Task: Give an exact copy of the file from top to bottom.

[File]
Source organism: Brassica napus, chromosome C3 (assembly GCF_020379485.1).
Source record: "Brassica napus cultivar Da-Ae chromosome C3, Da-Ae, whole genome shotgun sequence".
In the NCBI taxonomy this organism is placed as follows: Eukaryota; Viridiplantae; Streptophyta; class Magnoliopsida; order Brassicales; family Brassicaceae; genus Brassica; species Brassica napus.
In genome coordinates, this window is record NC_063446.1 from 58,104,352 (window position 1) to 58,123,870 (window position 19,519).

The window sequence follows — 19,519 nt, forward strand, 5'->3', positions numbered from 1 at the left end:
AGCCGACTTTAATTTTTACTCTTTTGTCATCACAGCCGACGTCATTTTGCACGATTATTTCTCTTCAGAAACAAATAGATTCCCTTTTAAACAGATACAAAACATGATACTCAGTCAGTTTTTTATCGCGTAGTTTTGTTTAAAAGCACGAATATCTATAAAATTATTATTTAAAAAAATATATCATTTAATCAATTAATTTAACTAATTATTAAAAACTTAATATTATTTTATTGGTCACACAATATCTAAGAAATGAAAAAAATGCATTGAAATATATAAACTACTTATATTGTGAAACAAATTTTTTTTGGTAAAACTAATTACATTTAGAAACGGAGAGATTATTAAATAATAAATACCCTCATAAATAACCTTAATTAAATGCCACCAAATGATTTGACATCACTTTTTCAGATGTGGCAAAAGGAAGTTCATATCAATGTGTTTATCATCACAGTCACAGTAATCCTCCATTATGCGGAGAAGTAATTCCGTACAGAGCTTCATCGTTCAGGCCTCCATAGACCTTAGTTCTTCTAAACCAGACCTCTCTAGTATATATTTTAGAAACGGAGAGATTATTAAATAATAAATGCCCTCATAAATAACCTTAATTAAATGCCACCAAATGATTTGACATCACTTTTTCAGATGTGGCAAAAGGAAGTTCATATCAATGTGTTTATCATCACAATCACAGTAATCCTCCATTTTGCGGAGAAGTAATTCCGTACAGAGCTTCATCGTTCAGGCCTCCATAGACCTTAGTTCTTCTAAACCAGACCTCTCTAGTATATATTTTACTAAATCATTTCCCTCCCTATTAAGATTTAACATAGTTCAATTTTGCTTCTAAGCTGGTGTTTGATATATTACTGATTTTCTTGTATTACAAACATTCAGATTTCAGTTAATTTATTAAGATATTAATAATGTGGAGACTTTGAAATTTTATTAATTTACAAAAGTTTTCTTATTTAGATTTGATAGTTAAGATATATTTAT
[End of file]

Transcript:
Source organism: Brassica napus, chromosome C3 (assembly GCF_020379485.1).
Source record: "Brassica napus cultivar Da-Ae chromosome C3, Da-Ae, whole genome shotgun sequence".
In the NCBI taxonomy this organism is placed as follows: Eukaryota; Viridiplantae; Streptophyta; class Magnoliopsida; order Brassicales; family Brassicaceae; genus Brassica; species Brassica napus.
In genome coordinates, this window is record NC_063446.1 from 58,104,352 (window position 1) to 58,123,870 (window position 19,519).

The window sequence follows — 19,519 nt, forward strand, 5'->3', positions numbered from 1 at the left end:
AGCCGACTTTAATTTTTACTCTTTTGTCATCACAGCCGACGTCATTTTGCACGATTATTTCTCTTCAGAAACAAATAGATTCCCTTTTAAACAGATACAAAACATGATACTCAGTCAGTTTTTTATCGCGTAGTTTTGTTTAAAAGCACGAATATCTATAAAATTATTATTTAAAAAAATATATCATTTAATCAATTAATTTAACTAATTATTAAAAACTTAATATTATTTTATTGGTCACACAATATCTAAGAAATGAAAAAAATGCATTGAAATATATAAACTACTTATATTGTGAAACAAATTTTTTTTGGTAAAACTAATTACATTTAGAAACGGAGAGATTATTAAATAATAAATACCCTCATAAATAACCTTAATTAAATGCCACCAAATGATTTGACATCACTTTTTCAGATGTGGCAAAAGGAAGTTCATATCAATGTGTTTATCATCACAGTCACAGTAATCCTCCATTATGCGGAGAAGTAATTCCGTACAGAGCTTCATCGTTCAGGCCTCCATAGACCTTAGTTCTTCTAAACCAGACCTCTCTAGTATATATTTTAGAAACGGAGAGATTATTAAATAATAAATGCCCTCATAAATAACCTTAATTAAATGCCACCAAATGATTTGACATCACTTTTTCAGATGTGGCAAAAGGAAGTTCATATCAATGTGTTTATCATCACAATCACAGTAATCCTCCATTTTGCGGAGAAGTAATTCCGTACAGAGCTTCATCGTTCAGGCCTCCATAGACCTTAGTTCTTCTAAACCAGACCTCTCTAGTATATATTTTACTAAATCATTTCCCTCCCTATTAAGATTTAACATAGTTCAATTTTGCTTCTAAGCTGGTGTTTGATATATTACTGATTTTCTTGTATTACAAACATTCAGATTTCAGTTAATTTATTAAGATATTAATAATGTGGAGACTTTGAAATTTTATTAATTTACAAAAGTTTTCTTATTTAGATTTGATAGTTAAGATATATTTAT